From orbit aboard the Landsat 9 satellite, the Thermal Infrared Sensor-2, or TIRS-2, will measure the temperature of Earth's land surfaces, detecting everything from a smoldering wildfire, to the amount of irrigation used on crop fields, to wispy clouds that are all but invisible to other instruments. First, however, it had to survive tests that simulated the harsh environment of space.
This month, TIRS-2 successfully passed the stringent 12-week testing process at NASA's Goddard Space Flight Center in Greenbelt, Maryland. It was shipped to Northrop Grumman’s facility in Arizona, where it and the Operational Land Imager-2 will be assembled onto the Landsat 9 spacecraft. Landsat 9 is a joint effort of NASA and the U.S. Geological Survey.
Like digital cameras on a smart phone, the TIRS-2 instrument is an imager. But while a camera detects light reflected off an object, TIRS-2 detects the thermal energy that an object emits. The hotter a surface is, the more energy the instrument will detect.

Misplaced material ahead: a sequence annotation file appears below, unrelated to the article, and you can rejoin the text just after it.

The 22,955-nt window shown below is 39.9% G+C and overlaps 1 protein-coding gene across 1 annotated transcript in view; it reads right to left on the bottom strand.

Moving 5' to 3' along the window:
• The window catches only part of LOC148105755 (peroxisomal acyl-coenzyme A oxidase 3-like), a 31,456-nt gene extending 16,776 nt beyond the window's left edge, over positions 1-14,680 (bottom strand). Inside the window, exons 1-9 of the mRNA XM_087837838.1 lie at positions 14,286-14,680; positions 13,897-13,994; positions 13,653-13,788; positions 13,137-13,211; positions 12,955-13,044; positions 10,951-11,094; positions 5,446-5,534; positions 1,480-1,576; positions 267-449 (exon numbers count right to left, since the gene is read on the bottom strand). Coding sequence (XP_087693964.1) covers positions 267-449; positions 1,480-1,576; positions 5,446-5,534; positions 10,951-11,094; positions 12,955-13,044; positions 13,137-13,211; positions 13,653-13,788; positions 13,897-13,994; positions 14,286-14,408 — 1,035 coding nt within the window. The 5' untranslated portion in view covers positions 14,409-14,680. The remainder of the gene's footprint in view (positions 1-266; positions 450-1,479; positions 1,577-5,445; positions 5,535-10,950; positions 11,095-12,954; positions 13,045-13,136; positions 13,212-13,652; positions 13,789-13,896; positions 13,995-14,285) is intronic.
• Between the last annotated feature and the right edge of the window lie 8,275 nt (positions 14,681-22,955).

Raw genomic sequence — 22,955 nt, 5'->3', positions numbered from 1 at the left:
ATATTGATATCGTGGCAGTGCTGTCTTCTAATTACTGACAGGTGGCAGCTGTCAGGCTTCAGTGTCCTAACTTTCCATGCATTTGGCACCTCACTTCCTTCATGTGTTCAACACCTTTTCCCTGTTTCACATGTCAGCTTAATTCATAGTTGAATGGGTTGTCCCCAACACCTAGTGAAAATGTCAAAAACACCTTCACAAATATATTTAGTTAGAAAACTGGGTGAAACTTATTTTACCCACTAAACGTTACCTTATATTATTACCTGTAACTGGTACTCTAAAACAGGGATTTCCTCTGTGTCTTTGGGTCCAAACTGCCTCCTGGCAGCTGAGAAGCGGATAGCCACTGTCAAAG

The Landsat mission has been observing Earth since 1972, building the longest continuous record from space of the planet’s forests, farms, cities, and other surfaces. Starting with Landsat 5 and continuing through the first TIRS instrument on Landsat 8, the satellites have carried instruments that can detect thermal energy as well as visible and infrared light – and water managers and others have put these observations to work.
GCMD keywords can be found on the Internet with the following citation:
Olsen, L.M., G. Major, K. Shein, J. Scialdone, S. Ritz, T. Stevens, M. Morahan, A. Aleman, R. Vogel, S. Leicester, H. Weir, M. Meaux, S. Grebas, C.Solomon, M. Holland, T. Northcutt, R. A. Restrepo, R. Bilodeau, 2013. NASA/Global Change Master Directory (GCMD) Earth Science Keywords. Version 126.96.36.199.0